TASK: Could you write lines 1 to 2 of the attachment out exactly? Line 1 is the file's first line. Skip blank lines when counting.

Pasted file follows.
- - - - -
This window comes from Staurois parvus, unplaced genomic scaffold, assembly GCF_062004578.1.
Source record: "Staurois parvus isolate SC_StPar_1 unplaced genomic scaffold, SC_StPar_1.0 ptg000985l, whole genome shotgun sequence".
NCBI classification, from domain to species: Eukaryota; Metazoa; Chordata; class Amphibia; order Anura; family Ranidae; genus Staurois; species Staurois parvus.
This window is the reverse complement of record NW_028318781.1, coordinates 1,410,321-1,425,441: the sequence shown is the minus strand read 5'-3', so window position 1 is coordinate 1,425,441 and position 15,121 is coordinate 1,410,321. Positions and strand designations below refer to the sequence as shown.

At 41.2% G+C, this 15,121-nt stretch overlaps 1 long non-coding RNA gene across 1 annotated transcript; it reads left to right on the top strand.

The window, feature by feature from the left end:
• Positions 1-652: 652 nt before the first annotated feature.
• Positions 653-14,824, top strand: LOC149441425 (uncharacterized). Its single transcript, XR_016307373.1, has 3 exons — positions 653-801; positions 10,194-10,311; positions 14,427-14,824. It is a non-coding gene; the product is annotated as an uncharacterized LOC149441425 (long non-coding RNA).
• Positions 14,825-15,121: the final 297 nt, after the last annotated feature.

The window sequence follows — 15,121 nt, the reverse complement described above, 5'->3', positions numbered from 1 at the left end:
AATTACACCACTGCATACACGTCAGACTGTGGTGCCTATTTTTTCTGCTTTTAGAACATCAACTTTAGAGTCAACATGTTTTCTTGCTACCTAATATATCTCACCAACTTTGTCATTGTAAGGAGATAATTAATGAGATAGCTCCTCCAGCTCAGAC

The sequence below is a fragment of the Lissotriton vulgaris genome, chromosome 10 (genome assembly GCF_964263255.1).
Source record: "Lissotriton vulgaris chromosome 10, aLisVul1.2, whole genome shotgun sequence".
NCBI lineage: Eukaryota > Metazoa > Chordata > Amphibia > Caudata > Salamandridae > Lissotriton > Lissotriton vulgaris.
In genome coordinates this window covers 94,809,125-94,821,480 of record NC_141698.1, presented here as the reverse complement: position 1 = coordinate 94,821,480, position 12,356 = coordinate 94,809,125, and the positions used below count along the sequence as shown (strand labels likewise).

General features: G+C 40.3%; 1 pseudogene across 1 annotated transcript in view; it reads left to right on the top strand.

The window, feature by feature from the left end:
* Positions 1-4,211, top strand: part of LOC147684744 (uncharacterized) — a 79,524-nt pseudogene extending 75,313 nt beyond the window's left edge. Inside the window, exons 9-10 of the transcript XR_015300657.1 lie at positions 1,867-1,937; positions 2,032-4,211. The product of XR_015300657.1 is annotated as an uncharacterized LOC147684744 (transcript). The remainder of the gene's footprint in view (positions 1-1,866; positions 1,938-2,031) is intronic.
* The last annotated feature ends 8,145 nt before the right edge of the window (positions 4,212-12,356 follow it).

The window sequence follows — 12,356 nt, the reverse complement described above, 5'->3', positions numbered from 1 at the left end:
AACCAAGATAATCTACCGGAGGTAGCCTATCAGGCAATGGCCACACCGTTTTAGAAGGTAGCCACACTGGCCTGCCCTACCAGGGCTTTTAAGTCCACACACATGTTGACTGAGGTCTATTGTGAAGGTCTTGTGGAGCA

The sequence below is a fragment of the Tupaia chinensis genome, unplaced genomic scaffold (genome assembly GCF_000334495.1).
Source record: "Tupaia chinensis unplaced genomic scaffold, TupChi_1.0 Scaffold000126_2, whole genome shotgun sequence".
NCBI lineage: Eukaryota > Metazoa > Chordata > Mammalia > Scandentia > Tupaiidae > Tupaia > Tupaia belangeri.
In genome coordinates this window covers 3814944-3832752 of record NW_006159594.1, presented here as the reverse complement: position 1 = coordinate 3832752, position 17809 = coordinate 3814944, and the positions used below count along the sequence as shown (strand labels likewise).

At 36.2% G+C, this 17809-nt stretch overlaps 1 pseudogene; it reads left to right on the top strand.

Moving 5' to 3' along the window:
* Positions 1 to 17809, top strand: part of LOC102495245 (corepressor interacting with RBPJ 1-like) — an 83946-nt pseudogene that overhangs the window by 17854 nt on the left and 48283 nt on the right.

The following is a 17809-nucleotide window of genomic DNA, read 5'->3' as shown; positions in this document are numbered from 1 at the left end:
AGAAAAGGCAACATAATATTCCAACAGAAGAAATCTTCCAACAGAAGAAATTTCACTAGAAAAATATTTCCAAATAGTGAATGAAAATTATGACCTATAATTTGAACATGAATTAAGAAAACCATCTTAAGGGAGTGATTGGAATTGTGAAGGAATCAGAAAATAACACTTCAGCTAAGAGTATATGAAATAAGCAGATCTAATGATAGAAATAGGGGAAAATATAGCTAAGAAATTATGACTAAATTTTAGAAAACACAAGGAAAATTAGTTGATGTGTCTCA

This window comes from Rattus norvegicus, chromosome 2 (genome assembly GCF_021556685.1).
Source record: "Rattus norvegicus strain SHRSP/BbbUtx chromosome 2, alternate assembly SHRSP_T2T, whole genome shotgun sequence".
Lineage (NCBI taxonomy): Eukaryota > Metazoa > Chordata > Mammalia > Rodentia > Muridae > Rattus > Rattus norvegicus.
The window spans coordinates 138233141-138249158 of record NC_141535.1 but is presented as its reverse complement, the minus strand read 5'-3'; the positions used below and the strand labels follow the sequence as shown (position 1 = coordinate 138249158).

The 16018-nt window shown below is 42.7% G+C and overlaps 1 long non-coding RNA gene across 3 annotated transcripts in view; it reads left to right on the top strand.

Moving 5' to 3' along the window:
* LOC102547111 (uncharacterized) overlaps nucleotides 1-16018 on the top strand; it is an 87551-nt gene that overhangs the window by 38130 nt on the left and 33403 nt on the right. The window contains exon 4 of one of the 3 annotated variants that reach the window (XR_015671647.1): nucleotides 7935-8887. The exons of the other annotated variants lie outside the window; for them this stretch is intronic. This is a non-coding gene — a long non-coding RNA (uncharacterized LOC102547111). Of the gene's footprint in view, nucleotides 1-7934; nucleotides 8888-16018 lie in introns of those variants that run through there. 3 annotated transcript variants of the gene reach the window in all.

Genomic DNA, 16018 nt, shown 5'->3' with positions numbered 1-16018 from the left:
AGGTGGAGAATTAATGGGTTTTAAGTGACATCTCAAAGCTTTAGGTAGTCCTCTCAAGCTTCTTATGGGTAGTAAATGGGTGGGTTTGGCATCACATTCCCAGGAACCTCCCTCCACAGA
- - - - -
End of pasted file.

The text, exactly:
This window comes from Staurois parvus, unplaced genomic scaffold, assembly GCF_062004578.1.
Source record: "Staurois parvus isolate SC_StPar_1 unplaced genomic scaffold, SC_StPar_1.0 ptg000985l, whole genome shotgun sequence".